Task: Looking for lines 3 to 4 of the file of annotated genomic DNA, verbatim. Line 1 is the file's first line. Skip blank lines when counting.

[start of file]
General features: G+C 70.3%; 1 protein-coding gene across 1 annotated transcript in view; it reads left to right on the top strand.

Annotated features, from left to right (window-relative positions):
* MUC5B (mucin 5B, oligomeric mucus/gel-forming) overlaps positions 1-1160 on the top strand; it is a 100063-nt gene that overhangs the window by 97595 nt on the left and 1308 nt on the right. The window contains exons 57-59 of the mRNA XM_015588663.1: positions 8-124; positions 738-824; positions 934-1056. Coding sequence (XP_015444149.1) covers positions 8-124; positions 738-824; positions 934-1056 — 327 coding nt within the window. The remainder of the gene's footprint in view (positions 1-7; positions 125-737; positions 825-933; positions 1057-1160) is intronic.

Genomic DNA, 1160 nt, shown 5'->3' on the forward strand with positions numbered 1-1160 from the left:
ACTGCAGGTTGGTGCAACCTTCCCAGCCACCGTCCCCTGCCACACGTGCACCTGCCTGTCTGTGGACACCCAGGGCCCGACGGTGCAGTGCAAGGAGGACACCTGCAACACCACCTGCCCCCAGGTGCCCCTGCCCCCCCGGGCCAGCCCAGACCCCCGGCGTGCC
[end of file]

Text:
* MUC5B (mucin 5B, oligomeric mucus/gel-forming) overlaps positions 1-1160 on the top strand; it is a 100063-nt gene that overhangs the window by 97595 nt on the left and 1308 nt on the right. The window contains exons 57-59 of the mRNA XM_015588663.1: positions 8-124; positions 738-824; positions 934-1056. Coding sequence (XP_015444149.1) covers positions 8-124; positions 738-824; positions 934-1056 — 327 coding nt within the window. The remainder of the gene's footprint in view (positions 1-7; positions 125-737; positions 825-933; positions 1057-1160) is intronic.

Genomic DNA, 1160 nt, shown 5'->3' on the forward strand with positions numbered 1-1160 from the left: